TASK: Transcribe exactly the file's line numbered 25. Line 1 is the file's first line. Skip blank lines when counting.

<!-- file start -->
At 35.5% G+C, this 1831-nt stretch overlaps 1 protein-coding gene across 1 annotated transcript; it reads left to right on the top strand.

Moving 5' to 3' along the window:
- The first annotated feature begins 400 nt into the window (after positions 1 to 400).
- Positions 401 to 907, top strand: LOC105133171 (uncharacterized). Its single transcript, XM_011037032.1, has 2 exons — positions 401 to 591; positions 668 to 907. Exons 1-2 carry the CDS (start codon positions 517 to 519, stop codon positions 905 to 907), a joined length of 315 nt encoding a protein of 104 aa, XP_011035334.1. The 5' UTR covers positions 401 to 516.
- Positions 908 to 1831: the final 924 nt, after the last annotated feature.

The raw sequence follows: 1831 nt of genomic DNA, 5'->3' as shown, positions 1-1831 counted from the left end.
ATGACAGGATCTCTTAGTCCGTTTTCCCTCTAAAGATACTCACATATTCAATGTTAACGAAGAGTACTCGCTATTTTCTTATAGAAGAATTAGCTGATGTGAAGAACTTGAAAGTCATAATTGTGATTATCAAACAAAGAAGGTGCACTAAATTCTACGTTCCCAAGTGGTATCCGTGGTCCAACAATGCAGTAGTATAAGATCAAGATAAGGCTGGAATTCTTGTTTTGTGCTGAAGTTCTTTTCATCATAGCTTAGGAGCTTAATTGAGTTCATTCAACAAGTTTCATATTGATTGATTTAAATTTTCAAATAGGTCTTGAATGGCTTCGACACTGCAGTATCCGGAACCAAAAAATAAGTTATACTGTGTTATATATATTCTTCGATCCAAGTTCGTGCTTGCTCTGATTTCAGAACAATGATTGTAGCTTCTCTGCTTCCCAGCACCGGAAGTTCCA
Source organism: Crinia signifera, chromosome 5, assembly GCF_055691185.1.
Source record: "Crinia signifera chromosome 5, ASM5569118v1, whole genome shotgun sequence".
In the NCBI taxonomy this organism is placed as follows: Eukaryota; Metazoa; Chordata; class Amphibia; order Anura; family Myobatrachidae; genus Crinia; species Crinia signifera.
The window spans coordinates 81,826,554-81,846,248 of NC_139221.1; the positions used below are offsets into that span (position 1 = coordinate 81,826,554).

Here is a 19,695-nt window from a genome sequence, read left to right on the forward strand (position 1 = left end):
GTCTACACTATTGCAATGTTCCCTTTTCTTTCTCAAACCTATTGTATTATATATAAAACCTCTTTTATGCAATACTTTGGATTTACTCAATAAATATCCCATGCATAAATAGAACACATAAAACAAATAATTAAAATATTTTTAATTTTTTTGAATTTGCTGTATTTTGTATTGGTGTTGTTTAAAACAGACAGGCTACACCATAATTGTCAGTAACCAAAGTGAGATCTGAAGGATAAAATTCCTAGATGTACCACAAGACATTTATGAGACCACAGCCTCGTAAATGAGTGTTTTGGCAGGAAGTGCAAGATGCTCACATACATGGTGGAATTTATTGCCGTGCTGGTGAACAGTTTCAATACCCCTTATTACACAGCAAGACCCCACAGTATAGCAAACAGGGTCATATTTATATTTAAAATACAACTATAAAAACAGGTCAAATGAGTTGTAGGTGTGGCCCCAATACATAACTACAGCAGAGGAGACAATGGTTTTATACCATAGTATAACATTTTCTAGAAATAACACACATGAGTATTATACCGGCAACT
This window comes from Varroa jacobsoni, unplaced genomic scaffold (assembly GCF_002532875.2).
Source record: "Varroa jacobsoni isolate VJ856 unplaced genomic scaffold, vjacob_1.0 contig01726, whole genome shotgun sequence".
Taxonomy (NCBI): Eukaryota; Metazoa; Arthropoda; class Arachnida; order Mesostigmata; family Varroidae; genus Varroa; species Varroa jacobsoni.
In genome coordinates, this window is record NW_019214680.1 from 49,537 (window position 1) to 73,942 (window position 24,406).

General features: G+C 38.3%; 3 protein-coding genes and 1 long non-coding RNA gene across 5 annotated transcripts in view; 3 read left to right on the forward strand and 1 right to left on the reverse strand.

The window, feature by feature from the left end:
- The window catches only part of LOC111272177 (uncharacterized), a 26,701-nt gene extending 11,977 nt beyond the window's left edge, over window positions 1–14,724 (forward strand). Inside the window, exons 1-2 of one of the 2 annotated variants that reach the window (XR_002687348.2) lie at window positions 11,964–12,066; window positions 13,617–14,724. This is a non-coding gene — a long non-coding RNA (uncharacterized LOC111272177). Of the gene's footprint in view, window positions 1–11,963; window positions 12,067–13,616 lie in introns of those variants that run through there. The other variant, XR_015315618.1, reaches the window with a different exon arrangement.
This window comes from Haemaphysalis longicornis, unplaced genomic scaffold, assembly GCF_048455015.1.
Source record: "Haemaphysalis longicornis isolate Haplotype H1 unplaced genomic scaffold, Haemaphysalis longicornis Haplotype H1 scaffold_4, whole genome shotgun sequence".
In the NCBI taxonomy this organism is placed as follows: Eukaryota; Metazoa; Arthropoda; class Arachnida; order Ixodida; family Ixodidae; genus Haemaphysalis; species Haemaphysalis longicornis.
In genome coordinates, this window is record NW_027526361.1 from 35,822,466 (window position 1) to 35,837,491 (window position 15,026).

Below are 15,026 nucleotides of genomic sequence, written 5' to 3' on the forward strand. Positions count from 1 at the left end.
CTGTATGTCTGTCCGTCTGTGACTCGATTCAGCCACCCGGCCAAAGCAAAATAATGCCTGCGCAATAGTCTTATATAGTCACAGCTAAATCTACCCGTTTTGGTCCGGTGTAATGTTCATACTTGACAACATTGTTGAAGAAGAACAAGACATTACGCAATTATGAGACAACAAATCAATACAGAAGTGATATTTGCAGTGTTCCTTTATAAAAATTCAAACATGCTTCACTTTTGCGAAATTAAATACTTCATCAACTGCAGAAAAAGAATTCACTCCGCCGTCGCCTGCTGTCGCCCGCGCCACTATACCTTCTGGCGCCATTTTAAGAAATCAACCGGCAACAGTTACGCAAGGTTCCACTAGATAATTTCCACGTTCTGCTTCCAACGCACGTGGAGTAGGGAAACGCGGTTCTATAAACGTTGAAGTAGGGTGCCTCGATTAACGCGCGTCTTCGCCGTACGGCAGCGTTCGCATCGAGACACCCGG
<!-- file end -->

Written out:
Below are 15,026 nucleotides of genomic sequence, written 5' to 3' on the forward strand. Positions count from 1 at the left end.